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The Real Reason Why Ernie Hudson Got Emotional On The Set Of Ghostbusters: Afterlife

Contains spoilers for "Ghostbusters: Afterlife"

For much of "Ghostbusters: Afterlife," the film's focus is on setting up and exploring the promise of a new generation of Ghostbusters. The film follows the grandchildren of the late Egon Spengler (Harold Ramis) as they find their grandfather's old ghostbusting equipment, and begin to use it to investigate a series of new paranormal disturbances occurring in the town of Summerville, Oklahoma, where Egon fled after leaving New York.

That said, the franchise's iconic theme song is pretty clear about who to contact in the event of such an emergency. So when push comes to shove and Keymaster meets Gatekeeper, the film's rookie group is joined by the only destructors that series villain Gozer has ever known: Peter Venkman (Bill Murray), Ray Stantz (Dan Aykroyd), and Winston Zeddemore (Ernie Hudson), AKA the surviving members of the original Ghostbusters.

Fans of the first "Ghostbusters" should also know that they aren't the only ones whose heartstrings were pulled by the prospect of seeing three of the original four donning their proton packs again. Indeed, for Ernie Hudson, the opportunity to reunite with Aykroyd and Murray on-screen was one he didn't think he'd ever get, and he was determined to soak up every minute of it.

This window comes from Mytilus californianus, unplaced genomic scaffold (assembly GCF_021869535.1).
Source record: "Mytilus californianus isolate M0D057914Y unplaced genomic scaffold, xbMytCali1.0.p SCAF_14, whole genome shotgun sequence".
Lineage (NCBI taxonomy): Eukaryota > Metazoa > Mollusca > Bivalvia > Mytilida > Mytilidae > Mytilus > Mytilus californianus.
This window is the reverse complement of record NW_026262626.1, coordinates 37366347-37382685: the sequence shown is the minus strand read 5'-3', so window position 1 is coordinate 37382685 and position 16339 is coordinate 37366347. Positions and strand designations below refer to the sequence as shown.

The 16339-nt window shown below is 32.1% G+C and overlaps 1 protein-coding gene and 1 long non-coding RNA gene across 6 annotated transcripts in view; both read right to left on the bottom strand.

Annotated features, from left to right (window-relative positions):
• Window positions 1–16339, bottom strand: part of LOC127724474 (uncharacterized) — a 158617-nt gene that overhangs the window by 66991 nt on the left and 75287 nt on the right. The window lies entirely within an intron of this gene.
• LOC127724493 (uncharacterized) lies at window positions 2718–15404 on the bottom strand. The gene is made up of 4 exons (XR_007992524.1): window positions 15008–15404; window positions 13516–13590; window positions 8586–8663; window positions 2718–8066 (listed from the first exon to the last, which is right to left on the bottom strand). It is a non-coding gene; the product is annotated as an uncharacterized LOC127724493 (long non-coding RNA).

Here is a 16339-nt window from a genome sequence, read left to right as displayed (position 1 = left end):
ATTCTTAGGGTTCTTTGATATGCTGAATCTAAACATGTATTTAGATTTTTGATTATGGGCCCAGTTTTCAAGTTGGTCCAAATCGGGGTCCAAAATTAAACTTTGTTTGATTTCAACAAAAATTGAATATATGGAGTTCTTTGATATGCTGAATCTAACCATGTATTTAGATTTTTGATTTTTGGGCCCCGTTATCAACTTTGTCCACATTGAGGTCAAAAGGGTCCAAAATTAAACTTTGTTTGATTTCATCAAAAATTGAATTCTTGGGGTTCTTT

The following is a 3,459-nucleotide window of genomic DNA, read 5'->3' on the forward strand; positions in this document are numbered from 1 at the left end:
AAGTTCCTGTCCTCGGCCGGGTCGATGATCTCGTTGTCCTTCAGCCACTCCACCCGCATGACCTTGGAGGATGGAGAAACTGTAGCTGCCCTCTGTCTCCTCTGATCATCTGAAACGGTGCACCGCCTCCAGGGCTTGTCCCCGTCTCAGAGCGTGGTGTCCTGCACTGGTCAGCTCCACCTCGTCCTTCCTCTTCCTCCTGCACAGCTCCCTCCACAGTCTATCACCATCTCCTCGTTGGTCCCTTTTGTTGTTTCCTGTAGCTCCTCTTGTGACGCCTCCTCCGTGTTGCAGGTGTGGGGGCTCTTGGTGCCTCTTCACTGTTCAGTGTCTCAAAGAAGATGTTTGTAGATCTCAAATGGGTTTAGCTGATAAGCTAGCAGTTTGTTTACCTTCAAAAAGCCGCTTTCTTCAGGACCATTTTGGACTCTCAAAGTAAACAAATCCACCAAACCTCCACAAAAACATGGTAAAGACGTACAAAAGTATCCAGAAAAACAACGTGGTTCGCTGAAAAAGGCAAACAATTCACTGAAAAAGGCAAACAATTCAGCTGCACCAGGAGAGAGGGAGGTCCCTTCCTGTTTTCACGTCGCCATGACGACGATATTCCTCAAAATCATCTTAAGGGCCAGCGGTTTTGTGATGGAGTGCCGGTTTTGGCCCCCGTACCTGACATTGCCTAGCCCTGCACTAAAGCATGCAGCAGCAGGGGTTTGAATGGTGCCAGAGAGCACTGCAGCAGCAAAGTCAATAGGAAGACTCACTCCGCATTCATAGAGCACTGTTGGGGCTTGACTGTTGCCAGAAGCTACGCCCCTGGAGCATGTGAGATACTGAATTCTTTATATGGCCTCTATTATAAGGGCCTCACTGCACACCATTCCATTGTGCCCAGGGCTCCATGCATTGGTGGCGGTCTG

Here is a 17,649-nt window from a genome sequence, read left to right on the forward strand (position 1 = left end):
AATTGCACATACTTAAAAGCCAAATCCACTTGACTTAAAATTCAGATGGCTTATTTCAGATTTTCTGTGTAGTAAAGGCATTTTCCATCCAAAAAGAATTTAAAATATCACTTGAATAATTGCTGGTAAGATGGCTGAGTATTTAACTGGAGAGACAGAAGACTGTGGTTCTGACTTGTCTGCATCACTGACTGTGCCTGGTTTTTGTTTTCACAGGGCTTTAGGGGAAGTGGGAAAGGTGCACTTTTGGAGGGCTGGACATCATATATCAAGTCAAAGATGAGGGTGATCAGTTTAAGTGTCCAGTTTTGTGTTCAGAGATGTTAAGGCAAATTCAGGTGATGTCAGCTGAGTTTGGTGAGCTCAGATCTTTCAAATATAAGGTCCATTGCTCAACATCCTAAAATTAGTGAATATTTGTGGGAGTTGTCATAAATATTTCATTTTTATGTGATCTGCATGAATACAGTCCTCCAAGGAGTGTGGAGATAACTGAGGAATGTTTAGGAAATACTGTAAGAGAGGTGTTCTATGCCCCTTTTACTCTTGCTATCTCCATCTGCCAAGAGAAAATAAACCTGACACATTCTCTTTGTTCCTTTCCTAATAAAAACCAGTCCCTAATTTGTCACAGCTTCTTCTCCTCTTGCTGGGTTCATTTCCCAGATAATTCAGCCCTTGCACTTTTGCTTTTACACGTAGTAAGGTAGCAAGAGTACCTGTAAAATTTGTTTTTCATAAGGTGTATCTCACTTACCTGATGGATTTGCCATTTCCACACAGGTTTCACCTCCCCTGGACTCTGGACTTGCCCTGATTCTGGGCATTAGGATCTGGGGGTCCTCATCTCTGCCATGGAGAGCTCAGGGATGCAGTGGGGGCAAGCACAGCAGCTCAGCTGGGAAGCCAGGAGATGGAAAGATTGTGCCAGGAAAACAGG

Ernie Hudson had given up hope for a Ghostbusters reunion

"It was cool — just how much I love that family. It was almost spiritual. I didn't cry, but some of those emotions welled up in me," Ernie Hudson recently told The Hollywood Reporter about reuniting with his old co-stars for "Ghostbusters: Afterlife." The actor talked about how amusing it was, and how proud he was, to be taking direction from director Jason Reitman, who he remembers "running around the set at 6 years old" when his father, Ivan Reitman, directed the first "Ghostbusters." But by far the biggest, most moving reunion Hudson experienced on the new film's set was the one he shared with his surviving co-stars.

"I had heard, although he never told me this, that Bill [in prior years] did not want to do another one. So I wrapped it up as this will never happen," Hudson told THR. He acknowledged that the original Ghostbusters all worked together on 2009's "Ghostbusters: The Video Game," but said they were never in the same room for that project, which was written in part by Harold Ramis and Dan Aykroyd (via IMDb). While Hudson, Aykroyd, and Bill Murray all made cameo appearances in the 2016 "Ghostbusters" reboot as well, they didn't share any scenes together and did not play their original "Ghostbusters" characters in it. "I had accepted that [a film] was never going to happen," Hudson said.

When the opportunity arrived to work on "Afterlife," Hudson was happy to take the chance to pay homage to the franchise and help bring it to a new generation of viewers. "'Ghostbusters' altered my life in a weird way," Hudson noted. "The way people responded to it and continue to respond to it — it crosses generations. I see little kids who just love the movie."